A Look Back at the First African-American Nurses in the Navy

By André B. Sobocinski, Historian, BUMED

From the dawn of the U.S Navy, African-Americans have played a vital role in its history and have embodied the basic tenets of service and commitment to duty.  At the same time, the African-American experience in naval history is a story about breaking barriers, living through a segregated service, and overcoming limitations of opportunity on the path to what Admiral Elmo “Bud” Zumwalt called “One Navy.”

During the Civil War, African-Americans comprised twenty-five percent of the total naval force; not included in this statistic were five African-American women (Alice Kennedy, Sarah Kinno, Ellen Campbell, Betsy Young, and Dennis[e] Downs) who served as nurses aboard the Navy’s “first” hospital ship, USS Red Rover in 1863.   Although only volunteers, it is remarkable to note that for over the next century these women would represent the Navy’s only black nurses.

Mixed crews were common in the Navy until “Jim Crow” state laws become the policy of the service.  From 1922 to 1942, blacks were barred from serving as anything but mess attendants or stewards.  Four months after the attack on Pearl Harbor, President Franklin Roosevelt called for the end of the Navy’s discriminatory policies. On April 7, 1942, Secretary of the Navy Frank Knox announced that the Navy would start accepting enlistment of blacks in ratings other than messmen.  By 1943, African-Americans were finally allowed to serve as Hospital Corpsmen; and by March 1944 blacks—following the lead of the “Golden Thirteen”—were allowed to serve as dentists, physicians, as well as Hospital Corps officers. 

After October 1944, black women were permitted to serve as reserve officers in administrative capacities. Ironically, the Navy Nurse Corps, which had long battled for gender equality within the Navy establishment, would be the last to open its doors to African-Americans.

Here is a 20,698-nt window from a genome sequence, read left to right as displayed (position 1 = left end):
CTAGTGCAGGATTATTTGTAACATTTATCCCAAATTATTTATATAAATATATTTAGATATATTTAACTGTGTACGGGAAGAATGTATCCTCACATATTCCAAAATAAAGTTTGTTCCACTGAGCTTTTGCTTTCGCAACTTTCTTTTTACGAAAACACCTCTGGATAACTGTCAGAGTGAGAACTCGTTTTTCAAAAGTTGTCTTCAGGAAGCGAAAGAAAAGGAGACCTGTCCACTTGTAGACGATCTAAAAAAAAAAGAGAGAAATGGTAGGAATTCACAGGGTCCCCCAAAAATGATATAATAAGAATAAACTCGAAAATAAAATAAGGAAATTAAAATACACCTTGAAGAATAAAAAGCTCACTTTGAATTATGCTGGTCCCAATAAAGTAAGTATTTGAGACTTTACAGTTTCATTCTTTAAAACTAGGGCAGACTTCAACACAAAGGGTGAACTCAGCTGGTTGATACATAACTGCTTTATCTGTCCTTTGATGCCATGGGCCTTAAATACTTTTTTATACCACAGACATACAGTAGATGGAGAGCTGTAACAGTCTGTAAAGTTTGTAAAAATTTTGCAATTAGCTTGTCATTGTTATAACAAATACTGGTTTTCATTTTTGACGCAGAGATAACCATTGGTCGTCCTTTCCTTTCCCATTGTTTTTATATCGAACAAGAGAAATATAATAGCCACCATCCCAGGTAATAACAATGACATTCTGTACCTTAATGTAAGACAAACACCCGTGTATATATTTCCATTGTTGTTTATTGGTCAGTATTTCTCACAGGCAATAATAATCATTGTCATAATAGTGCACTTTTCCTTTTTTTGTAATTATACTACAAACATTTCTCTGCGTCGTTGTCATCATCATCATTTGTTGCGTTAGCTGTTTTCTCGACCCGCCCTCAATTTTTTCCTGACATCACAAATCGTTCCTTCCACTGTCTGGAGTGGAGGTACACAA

Since being established in May 1908 the Navy Nurse Corps had a history of barring married women, single mothers, and men into its ranks on a permanent basis. And although black nurses were not officially prohibited from entering the services after 1944, they were often “overlooked” in Army, Navy and Red Cross recruiting drives until early 1945.

Phyllis Mae Daley taking the oath in March 1945.

First Lady Eleanor Roosevelt and Mable Keaton Staupers, Executive Secretary of the National Association of Colored Graduate Nurses were among the most vocal critics of the implicit “ban” on black nurses. A longtime advocate for racial equality in the nursing profession, Staupers wrote that military service was the responsibility for all citizens of the United States, especially during a time of war. 

On March 8, 1945, the longstanding barrier in the Navy was finally broken when a 25-year old New York-born nurse named Phyllis Mae Daley received a commission in the U.S. Navy Reserve. A graduate of Lincoln School of Nursing in New York and student of public health at Teachers College, Columbia University, Daley had previously been rejected from entering the Army Air Force. Determined to serve, Daley stated that she “knew the barriers were going to be broken down eventually and…felt the more applicants the better the chances would be for each person.”

Daley’s path would be soon after followed by Edith Mazie Devoe, of Washington, D.C., on 18 April 18th, Helen Fredericka Turner, of Augusta, Ga., on April 20th, and Eula Loucille Stimley, of Centreville, Miss., on May 8th, 1945.

Following the war all but Devoe would leave active duty. Devoe would later make history as the first black nurse in the Regular Navy on January 6, 1948. In 1950 she would become the first African-American Navy nurse to serve outside the continental United States (Triple General Hospital, Hawaii).